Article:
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Chapter 16. Working with XML Data in Acc... > Embedding the XSD in the XML Documen... - Pg. 577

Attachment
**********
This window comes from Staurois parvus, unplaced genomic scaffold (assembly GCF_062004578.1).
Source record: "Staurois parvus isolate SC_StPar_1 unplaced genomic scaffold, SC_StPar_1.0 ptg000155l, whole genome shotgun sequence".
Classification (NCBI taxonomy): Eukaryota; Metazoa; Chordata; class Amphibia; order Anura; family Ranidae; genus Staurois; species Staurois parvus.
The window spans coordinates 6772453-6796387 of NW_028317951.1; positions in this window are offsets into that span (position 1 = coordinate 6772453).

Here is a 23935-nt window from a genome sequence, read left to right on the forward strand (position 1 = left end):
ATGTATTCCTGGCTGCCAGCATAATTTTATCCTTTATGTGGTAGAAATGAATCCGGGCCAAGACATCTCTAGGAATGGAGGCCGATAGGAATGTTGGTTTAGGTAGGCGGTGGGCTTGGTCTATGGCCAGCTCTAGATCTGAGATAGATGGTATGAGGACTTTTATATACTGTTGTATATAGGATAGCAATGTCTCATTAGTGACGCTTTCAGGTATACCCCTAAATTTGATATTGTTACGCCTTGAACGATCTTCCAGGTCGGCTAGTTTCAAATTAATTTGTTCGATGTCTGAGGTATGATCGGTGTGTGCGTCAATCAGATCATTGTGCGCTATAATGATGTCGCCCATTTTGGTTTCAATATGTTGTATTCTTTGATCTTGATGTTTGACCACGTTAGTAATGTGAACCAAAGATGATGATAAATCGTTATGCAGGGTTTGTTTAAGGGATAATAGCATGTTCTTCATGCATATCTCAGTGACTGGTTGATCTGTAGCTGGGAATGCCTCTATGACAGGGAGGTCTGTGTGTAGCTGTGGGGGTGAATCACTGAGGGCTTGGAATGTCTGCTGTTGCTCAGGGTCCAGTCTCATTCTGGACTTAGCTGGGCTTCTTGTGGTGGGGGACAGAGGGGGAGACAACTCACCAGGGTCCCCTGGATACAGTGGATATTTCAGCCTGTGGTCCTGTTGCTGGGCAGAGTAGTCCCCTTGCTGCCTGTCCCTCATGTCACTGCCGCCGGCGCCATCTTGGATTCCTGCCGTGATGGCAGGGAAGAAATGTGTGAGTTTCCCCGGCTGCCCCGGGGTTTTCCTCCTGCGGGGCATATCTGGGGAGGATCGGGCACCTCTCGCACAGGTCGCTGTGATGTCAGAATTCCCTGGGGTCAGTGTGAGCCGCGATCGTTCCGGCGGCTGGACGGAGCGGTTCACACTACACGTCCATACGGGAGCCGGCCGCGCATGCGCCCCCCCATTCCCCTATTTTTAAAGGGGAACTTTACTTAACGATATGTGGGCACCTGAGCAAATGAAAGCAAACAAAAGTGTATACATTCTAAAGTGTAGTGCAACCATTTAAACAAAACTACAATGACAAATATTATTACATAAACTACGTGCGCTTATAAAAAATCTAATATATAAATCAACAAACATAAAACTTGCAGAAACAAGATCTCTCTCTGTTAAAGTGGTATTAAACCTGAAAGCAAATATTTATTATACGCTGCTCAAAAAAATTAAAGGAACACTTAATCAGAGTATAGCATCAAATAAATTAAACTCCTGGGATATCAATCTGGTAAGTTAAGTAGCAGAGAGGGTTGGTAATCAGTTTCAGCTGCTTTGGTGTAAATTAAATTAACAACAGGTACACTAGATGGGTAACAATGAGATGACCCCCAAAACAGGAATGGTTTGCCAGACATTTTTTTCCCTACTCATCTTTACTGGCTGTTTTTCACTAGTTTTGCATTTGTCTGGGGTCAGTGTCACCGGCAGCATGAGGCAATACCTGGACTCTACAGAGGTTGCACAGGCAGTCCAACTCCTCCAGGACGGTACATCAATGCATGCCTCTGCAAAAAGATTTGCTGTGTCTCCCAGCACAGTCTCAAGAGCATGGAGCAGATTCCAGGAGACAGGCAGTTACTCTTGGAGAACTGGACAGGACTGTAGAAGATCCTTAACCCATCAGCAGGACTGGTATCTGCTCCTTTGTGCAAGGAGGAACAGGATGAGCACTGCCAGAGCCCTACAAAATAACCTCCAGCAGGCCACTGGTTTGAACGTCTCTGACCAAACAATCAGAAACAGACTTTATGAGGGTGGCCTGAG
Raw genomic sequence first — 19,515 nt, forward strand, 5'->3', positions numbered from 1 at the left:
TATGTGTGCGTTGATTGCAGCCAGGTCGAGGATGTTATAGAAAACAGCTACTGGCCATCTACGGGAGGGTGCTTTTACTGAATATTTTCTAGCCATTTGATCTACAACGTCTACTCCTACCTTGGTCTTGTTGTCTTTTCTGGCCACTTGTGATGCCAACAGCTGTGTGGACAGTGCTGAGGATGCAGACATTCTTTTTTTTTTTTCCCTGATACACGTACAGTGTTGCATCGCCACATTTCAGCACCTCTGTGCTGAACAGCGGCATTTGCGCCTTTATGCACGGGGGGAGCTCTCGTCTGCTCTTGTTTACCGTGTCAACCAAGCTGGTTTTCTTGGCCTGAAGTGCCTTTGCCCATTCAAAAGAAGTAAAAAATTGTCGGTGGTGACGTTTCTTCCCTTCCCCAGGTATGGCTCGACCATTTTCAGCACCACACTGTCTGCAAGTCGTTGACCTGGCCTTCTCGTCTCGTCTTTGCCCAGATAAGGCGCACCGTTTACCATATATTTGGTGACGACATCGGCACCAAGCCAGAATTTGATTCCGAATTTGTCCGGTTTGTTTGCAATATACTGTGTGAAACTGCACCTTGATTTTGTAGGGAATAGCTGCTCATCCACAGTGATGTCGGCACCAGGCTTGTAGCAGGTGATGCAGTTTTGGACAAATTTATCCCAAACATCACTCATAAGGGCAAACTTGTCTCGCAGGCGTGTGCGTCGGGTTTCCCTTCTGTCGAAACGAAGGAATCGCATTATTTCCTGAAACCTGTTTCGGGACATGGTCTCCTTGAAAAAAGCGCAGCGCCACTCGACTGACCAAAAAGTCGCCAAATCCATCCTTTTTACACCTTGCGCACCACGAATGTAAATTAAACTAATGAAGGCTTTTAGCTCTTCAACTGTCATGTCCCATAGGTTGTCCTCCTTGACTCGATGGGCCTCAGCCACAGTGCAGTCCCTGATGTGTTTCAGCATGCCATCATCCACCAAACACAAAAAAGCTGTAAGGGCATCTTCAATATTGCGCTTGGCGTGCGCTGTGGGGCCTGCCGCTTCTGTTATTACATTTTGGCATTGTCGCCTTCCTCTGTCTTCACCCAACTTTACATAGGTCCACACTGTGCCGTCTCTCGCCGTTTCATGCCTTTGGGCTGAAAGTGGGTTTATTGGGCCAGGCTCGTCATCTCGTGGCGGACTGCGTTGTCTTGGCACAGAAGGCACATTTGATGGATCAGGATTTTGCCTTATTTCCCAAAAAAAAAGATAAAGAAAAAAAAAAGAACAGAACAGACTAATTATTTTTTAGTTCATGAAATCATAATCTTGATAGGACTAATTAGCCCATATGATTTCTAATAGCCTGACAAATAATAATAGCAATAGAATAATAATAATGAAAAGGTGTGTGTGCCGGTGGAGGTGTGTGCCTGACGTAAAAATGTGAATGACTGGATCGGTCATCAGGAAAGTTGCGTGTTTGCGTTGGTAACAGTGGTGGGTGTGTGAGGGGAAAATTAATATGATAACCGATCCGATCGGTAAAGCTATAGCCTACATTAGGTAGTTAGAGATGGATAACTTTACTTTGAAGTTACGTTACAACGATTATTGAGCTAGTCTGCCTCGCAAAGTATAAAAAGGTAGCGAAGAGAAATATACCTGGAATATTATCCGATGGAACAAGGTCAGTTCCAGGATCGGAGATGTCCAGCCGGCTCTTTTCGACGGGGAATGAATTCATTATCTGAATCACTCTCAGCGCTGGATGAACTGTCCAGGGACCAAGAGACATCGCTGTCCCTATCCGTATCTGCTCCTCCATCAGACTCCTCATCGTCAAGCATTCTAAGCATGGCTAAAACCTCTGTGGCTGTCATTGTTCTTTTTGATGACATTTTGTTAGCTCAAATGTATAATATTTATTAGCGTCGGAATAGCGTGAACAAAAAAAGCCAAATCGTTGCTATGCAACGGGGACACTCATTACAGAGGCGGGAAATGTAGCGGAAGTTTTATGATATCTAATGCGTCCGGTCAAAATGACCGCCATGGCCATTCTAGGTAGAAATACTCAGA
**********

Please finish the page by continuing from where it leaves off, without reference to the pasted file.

Working with XML Data in Access 577 8. 9. Click the Browse button, and verify that the exported files will be saved in the location you want. Click the OK button. You'll notice that this time, Access produced only a single document: MarketingCampaigns.xml. If you take a look inside, you'll see that the schema information is now contained within the XML document itself. The XSD namespace is declared in the same way as the external XSD, and much of the content of the schema is the same. Now, wherever the XML goes, the structure goes with it. Check Yourself You might want to practice writing an XSD for a new XML document from scratch using the sample XSD as a template. Take an existing XML document, and try to create an XSD for it. Then import just the XML document into Access, and export it with an XSD using the procedures we've covered in this chapter. Compare your hand-tooled XSD with the version Access produced for the same document, and see how close you got! When might you use an XML document that was exported from Access to store data instead of just using Access? Here are some scenarios in which using an XML document in conjunction with Ac- cess might be preferred to using Access alone: · You have a one-time need for a simple Web-based tool that will allow people in your organization to register for a company party. You don't really need the more powerful tools in Access, so an Access database is overkill. You just want to be able to capture the data from a Web page and print the results. In this case, you might use Access to create the data structure and field con- straints, export the table to an XML document, and then use that XML document as the basis for your Web-based tool. · You need to capture student information for a small class you're teaching. The data remains fairly static but is updated once or twice in the course of a semester. Here again, you can use Access to create the structure, export the table to an XML document, and use the output on a simple Web site that can be updated when needed.